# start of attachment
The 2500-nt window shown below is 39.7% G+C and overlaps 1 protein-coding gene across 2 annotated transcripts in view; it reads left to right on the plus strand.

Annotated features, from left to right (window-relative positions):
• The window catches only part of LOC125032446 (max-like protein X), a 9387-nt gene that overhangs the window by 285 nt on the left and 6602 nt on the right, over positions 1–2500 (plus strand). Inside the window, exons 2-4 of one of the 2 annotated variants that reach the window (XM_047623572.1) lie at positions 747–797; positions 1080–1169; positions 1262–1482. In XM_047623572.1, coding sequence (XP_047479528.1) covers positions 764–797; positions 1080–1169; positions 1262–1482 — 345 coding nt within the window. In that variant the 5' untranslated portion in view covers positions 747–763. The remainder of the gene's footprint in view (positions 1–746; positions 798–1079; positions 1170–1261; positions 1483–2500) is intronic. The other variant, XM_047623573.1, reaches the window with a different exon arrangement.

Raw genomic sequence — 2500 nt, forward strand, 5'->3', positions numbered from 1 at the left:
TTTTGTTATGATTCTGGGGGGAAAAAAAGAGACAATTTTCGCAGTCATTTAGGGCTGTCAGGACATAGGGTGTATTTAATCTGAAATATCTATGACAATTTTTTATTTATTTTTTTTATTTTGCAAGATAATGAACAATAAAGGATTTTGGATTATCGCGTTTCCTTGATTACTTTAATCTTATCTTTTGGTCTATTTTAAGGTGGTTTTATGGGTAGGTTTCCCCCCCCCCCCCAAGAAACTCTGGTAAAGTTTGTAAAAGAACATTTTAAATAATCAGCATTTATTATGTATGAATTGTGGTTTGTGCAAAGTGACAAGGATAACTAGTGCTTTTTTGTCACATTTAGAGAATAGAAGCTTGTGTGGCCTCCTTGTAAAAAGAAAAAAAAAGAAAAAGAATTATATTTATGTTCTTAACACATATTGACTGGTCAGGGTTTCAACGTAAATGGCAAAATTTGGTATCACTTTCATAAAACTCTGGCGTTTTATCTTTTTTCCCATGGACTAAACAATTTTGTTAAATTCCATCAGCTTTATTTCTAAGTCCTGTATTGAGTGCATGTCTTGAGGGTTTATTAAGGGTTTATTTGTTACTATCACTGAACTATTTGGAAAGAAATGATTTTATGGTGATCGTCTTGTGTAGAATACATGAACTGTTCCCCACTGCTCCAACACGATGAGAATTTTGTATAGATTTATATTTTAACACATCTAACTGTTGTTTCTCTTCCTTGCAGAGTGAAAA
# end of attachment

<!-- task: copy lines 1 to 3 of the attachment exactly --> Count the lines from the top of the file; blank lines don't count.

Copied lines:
The 2500-nt window shown below is 39.7% G+C and overlaps 1 protein-coding gene across 2 annotated transcripts in view; it reads left to right on the plus strand.

Annotated features, from left to right (window-relative positions):
• The window catches only part of LOC125032446 (max-like protein X), a 9387-nt gene that overhangs the window by 285 nt on the left and 6602 nt on the right, over positions 1–2500 (plus strand). Inside the window, exons 2-4 of one of the 2 annotated variants that reach the window (XM_047623572.1) lie at positions 747–797; positions 1080–1169; positions 1262–1482. In XM_047623572.1, coding sequence (XP_047479528.1) covers positions 764–797; positions 1080–1169; positions 1262–1482 — 345 coding nt within the window. In that variant the 5' untranslated portion in view covers positions 747–763. The remainder of the gene's footprint in view (positions 1–746; positions 798–1079; positions 1170–1261; positions 1483–2500) is intronic. The other variant, XM_047623573.1, reaches the window with a different exon arrangement.